And Roggensack has shown chutzpah in saying the court should double its current output to 140 cases a year, while writing opinions that are shorter and clearer. (Actually, numbers from court spokesperson Amanda Todd show that the court has averaged 116 cases during the last five years.)
Brunner bills himself as a "social activist," inclined to work with others to address social problems. He is a pioneer in restorative justice, which brings together victims and offenders in a process meant to heal wounds and reduce recidivism. And he has helped create programs fir domestic and child abuse, inmate education, and self-represented litigants.
"I've been in the trenches and I know how law affects real people," says Brunner, who lambastes Roggensack's lack of trial court experience. "What does an appellate court judge bring to the court? Sitting in a library writing a decision? Any law student can do that." He dismisses the appellate court as "an error-correcting court," as opposed to the Supreme Court, which "takes on issues of more serious concern."
In fact, the main function of both the appellate and Supreme Court is to second-guess the lower courts. And a Supreme Court justice's duties -- weighing opposing arguments and writing opinions -- are much more closely akin to those of an appellate court judge than a circuit court one. Brunner counters that trial court judges routinely parse issues of law in rulings from the bench. "Even if you don't write the decisions," he says, "the same intellectual process takes place."
A few years back, the Wisconsin Law Journal named Brunner as among the top judges in the state in terms of how seldom his rulings are overturned.
In Brunner's most controversial case, Jandrt v. Jerome Foods, a Milwaukee law firm sued a turkey processing company over birth defects in the children of three of its workers. After nine months, the firm abandoned its case and Brunner, deeming the action frivolous, ordered it to pay defense costs totaling $716,081. The state Supreme Court, in a 5-2 ruling, upheld Brunner in substantial part.
Roggensack clucks about how this case has "chilled" the ability of people to sue because lawyers fear taking cases "where every duck in not in order." She says, based on what she's heard from lawyers, that it has "shut down the court system" for some people who need representation.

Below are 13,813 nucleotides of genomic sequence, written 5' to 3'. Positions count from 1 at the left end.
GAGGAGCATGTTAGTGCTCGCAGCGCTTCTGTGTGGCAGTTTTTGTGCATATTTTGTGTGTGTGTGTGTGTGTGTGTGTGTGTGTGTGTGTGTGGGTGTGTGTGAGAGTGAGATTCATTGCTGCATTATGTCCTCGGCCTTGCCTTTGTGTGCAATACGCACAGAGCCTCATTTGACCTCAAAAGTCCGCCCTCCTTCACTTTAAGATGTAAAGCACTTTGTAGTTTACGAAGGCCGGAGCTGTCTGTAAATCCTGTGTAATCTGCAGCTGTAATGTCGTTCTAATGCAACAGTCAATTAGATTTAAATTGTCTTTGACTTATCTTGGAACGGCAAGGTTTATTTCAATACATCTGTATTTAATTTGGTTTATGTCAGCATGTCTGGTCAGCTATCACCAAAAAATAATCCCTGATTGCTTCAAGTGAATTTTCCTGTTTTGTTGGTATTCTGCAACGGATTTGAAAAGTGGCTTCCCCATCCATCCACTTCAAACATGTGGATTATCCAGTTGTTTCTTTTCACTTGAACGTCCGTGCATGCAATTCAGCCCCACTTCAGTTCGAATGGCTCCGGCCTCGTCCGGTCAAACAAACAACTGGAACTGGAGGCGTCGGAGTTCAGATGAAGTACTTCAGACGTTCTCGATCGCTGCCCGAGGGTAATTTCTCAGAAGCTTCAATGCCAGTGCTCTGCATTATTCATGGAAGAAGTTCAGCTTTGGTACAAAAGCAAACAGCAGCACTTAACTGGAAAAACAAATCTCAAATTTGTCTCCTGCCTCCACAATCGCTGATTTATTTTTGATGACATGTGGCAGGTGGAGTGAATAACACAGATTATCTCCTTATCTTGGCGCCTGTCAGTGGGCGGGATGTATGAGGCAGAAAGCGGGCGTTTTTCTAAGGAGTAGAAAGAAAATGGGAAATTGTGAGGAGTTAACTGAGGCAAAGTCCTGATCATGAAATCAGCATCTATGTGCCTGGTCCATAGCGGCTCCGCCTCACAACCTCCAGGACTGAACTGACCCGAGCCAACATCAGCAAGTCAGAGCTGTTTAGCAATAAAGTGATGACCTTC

Brunner stands by his decision, saying "there was absolutely no basis for this case in law." He adds, with regard to Roggensack's concern, "Go to the clerk of courts in any county in the state and look at the cases. I don't think lawyers have been chilled in their willingness to file lawsuits."
What difference does it make if judges make rulings based strictly on the law or if they also consider the impact on people's lives? Consider Brunner's handling of a 1998 drunk driving case.
The driver, Jeffrey Bilodeau of Rice Lake, ran a stop sign and crashed into a vehicle carrying a mother and her little boy, killing the mom. Bilodeau was charged with vehicular homicide; the prosecutor recommended a 15-year prison sentence. Brunner, after hearing testimonials from the victim's family, imposed it.
And then Brunner stayed the sentence.
"I could have locked him up with no criticism from anybody," says Brunner. Instead, he ordered Bilodeau, who had a good job, to serve a year in jail, pay for the mother's funeral, and assume child-care and other costs for the boy totaling $1,500 a month until he turns 18. Bilodeau must refrain from drinking and comply with other conditions of his probation or else risk serving the full 15 years.
"This was an unusual sentence that made the victims' family happy and did the right thing by the offender to punish and hold him accountable," says Brunner. "I think justice was done for everybody."
With Roggensack, in contrast, there appears to be a disconnect between her rulings and the human consequences they entail. Consider State v. Noble, in which she upheld the perjury conviction of a woman in southwestern Wisconsin who changed her testimony for fear of retribution from drug thugs. Roggensack, on the campaign trail, has cited this case as one that defines her judicial philosophy, saying "the law is the law, whether you're Jack the Ripper or a very sympathetic defendant."